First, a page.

(alt title: “Marketizing the Kalshi Market”)
Kalshi is only allowed to trade prediction contracts, but these could be like NAND gates of market microstructure. It might be possible to replicate most of the financial effects of many existing (and many new and useful!) transactions by buying a basket of predictions.
If Kalshi trades are more efficient than buying the actual stocks/options/futures/bonds (not a hard bar to overcome!) then you could move much of the speculative activity onto the prediction contracts, leaving much of the trading in the actual underlying instruments to effectively become a way to net settle the prediction market activity.
Why would moving all this activity to something like Kalshi be a good thing?
Most (all?) of the existing capital markets are burdened with entrenched rent seekers and the regulatory (and monetary!) costs they impose. Reducing these costs would allow many more transactions to happen. And some fresh competition might shake things up a bit and maybe pressure everyone else to either clean up their act or wither away.
Prediction markets are also more flexible. In theory, it is possible to monetize almost any kind of impactful information in a prediction market – the flip side being it is also possible to hedge against almost any kind of impactful risk. Who doesn’t want a world with more information and less risk?
I also really like Kalshi’s non-existent risk management model. They do not need any risk management because every trade is always fully capitalized and is guaranteed to settle instantly on resolution of the question. On Kalshi, there is no such thing as counter party risk, no failure to deliver, and no capital calls. Settlement procedure is simple – credit the cash you already have custody of to the winning side. That’s it. If you are not worried about these risk management problems on other markets… well… you should be because it is a scary mess even though no one talks about it.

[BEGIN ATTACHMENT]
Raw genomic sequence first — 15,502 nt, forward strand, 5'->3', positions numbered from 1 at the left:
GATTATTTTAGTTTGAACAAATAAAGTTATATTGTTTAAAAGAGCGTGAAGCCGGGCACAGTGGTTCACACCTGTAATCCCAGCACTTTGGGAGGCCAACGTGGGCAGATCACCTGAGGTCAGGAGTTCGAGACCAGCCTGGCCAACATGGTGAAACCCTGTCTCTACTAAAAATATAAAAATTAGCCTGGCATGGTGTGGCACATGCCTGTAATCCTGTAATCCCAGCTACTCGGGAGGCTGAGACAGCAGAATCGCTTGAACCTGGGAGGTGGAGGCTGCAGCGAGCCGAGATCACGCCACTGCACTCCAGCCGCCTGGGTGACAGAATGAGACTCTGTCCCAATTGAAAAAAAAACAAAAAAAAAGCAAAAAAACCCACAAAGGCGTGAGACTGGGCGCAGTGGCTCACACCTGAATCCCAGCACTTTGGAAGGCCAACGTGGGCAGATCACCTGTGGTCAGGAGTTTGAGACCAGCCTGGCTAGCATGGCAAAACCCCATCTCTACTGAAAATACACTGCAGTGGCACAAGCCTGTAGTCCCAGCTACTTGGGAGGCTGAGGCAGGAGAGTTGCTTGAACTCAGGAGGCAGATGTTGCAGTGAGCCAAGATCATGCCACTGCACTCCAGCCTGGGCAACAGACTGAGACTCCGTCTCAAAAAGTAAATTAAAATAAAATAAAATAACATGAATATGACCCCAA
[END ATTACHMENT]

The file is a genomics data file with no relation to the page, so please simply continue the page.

UPDATE 12/28/2021: Another feature of Kalshi that I’ve come to really appreciate is the fact that each market has a finite, fixed, and relatively short duration. When they list a new market, you know exactly when it will end. This completely avoids all the complications around markets that have indeterminate durations which tend to get broken into ugly “sessions” to try to deal with the fact that they are essentially never-ending. Every Kalshi market has a single session that just ends. So much simpler.
So what does Kalshi need to do to become a thriving Turing market?
AN OPEN LETTER TO KALSHI:
Open up a “meta-market” for adding new markets. This is by far the most important item. The current curation system where you try to hand pick winners and losers is anti-market. If you believe that markets are a good way to develop and distribute information, then you should trust them to pick which markets you should make! Publish clear rules about what markets are allowed on Kalshi and let any funded account propose a new market. Quickly evaluate proposals and publicly site the specific rule issues for any rejects. Non-rejected new markets are immediately available for entering orders, but only allow trading to start after some minimum threshold of open orders on the book is met. User “votes” and “suggestions” are worthless – if someone wants a market then they should propose it and convince others to enter orders into it. Nothing wrong with charging a “market proposal fee” that could be in the thousands of dollars to cover your costs and incentivize people to only propose markets they really care about and are likely to be approved. Consider offering a reward to users who propose markets that successfully open. Have the reward value based on the total volume the contracts the market generated. Kalshi markets all the way down.